Outcome-driven Ideation

The 1 Line Description

A super effective ideation methodology, focused on key user outcomes.

When to use it

Whenever brainstorming new features / business models / product platforms.

Key Ideas

*This article presents a short summary/extracts of a longer article, by Tony Ulwick (Author of "Jobs To Be Done - Theory to Practice") 

Outcome-Driven Ideation: Brainstorming With The End In Mind

Rather than generating hundreds of questionable ideas, devise solutions that explicitly address your customer’s most underserved needs.


"Historically, companies employ ideation methods that disappoint along two fronts. First, managers are often paralyzed by the number of ideas that are generated, as they lack the ability to adequately evaluate and prioritize them. ... Second, only 17% of new product ideas that are pursued ever succeed in the marketplace, making ideation a highly-inefficient, broken business processes."


Outcome-Driven Ideation Overview

The process was designed from the ground up to be outcome-driven — focused on the outcomes customers and stakeholders are trying to achieve. ...

Below are the top 7 unique ideation session characteristics:

  1. The session is focused on devising solutions that address specific, unmet customer needs. Rather than asking the ideation team to generate general ideas to help grow the business or to improve a product or service, the team is asked to focus on devising solutions that address a specific set of unmet customer needs.
  2. Your team knows that the targeted customer needs are underserved BEFORE the ideation session begins. Using ODI-based qualitative and quantitative research methods, you determine which customer needs (often 100+) are unmet, then quantify the degree to which each is underserved in advance of the ideation session. ... With this heightened focus, your team is more confident that the solutions it generates will be highly valued by customers.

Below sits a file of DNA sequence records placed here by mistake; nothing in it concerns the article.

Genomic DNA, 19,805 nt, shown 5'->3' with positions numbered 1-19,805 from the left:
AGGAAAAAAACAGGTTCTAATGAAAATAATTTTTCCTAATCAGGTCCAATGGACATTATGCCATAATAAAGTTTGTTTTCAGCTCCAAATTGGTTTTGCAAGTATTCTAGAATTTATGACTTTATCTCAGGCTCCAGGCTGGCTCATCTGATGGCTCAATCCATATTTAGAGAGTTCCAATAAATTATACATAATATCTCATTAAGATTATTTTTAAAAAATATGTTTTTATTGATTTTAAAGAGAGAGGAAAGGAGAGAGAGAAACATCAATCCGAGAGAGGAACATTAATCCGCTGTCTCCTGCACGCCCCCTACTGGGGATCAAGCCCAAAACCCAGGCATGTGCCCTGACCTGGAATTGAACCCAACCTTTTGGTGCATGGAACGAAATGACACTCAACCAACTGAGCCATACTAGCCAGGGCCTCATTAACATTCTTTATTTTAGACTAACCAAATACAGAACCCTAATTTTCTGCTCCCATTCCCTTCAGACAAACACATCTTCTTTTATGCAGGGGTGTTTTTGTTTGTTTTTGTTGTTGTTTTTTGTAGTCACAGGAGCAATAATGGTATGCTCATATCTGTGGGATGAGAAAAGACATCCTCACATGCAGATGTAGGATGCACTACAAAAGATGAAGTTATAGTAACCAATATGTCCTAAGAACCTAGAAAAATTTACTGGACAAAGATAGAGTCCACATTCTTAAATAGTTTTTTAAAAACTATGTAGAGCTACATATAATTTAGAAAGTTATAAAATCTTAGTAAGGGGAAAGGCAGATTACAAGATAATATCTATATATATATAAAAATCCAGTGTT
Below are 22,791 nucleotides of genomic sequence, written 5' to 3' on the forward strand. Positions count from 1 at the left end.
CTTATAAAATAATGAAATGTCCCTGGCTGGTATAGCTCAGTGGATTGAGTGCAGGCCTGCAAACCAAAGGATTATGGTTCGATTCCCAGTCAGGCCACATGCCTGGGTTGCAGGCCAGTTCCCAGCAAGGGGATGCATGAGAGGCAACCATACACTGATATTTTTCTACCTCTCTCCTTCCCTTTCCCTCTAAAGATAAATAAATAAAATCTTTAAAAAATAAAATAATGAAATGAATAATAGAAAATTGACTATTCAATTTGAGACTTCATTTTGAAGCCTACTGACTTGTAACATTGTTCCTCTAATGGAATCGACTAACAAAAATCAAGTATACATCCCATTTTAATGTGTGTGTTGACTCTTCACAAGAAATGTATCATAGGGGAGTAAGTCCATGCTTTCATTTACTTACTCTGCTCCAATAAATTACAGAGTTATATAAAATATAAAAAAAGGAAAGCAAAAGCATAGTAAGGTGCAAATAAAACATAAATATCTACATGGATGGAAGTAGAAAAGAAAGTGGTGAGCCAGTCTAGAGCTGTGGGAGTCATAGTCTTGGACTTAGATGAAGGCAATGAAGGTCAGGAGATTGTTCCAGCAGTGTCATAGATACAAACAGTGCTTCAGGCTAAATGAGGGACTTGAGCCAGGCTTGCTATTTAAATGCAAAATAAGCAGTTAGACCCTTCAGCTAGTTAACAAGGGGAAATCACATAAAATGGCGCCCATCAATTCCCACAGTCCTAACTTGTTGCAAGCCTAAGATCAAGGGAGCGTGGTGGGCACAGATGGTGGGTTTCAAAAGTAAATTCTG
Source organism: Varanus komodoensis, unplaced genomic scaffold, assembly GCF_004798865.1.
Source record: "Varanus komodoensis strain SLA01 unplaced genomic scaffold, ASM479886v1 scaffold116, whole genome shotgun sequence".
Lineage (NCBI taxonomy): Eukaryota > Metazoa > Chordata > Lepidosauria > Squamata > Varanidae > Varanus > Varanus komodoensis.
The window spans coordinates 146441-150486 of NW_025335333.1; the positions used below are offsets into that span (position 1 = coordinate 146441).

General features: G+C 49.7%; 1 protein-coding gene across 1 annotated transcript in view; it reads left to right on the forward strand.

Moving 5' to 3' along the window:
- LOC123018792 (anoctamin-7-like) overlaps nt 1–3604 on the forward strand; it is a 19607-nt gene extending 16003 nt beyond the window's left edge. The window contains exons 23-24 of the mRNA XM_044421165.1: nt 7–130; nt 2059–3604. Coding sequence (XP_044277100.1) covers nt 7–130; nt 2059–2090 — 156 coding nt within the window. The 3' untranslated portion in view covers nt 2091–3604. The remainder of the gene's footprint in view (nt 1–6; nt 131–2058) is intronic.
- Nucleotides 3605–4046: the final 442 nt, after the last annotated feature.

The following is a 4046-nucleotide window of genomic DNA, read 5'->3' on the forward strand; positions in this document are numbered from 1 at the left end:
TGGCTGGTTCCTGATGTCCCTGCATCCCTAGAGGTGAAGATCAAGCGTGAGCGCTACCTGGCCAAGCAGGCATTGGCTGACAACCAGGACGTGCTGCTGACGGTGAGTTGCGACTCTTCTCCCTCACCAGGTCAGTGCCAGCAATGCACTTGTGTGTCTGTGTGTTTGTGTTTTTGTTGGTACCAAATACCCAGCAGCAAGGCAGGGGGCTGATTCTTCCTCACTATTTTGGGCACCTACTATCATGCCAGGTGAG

3. The customer need statements, written in the form of desired outcomes, act as the perfect instruction for concept creation. A desired outcome statement is a specially constructed need statement that is devoid of solutions, stable over time, measurable, controllable, structured for reliable prioritization in a quantitative customer survey, and tied to the underlying “job” the customer is trying to get done. A desired outcome statement purposefully communicates what the customer is trying to accomplish and guides the creation of the solution. The statements are also designed for easy translation into product requirements, making them highly actionable and valuable to development teams that operate in a waterfall or agile environment. The use of desired outcome statements is unique to the Outcome-Driven Innovation process.
  4. A desired outcome statement also acts as a solid baseline for on-the-spot concept testing. A desired outcome statement includes a metric that is used as a baseline to help you evaluate the potential of a proposed solution during the ideation session. Consequently, the ideation team evaluates each proposed solution against the metric to assess the degree to which it will satisfy the outcome. ... This streamlines the concept evaluation and testing process.
  5. The goal of a session is NOT to generate lots of ideas. Instead, the goal is to build team consensus around one solution that will effectively address each specific underserved need targeted in the ideation session. Rather than generating numerous ideas and hoping some are valuable to customers, your team will devise a solution for each targeted outcome that is certain to create significant customer value.
  6. Your team does not mix feature-level ideation with product platform or business model ideation. The reason is simple: generating a mix of ideas that cannot be considered and evaluated against each other is a recipe for confusion and failure. Consequently, if the goal of an ideation session is to generate ideas for a new feature set on an existing platform, two sequential steps will follow: first, everyone is instructed as to what platform is assumed. Next, they are given directions on how to generate feature ideas that can be implemented on that platform. Sessions for product platform and business model ideation are conducted separately and in a specified order (platform, business model, then feature).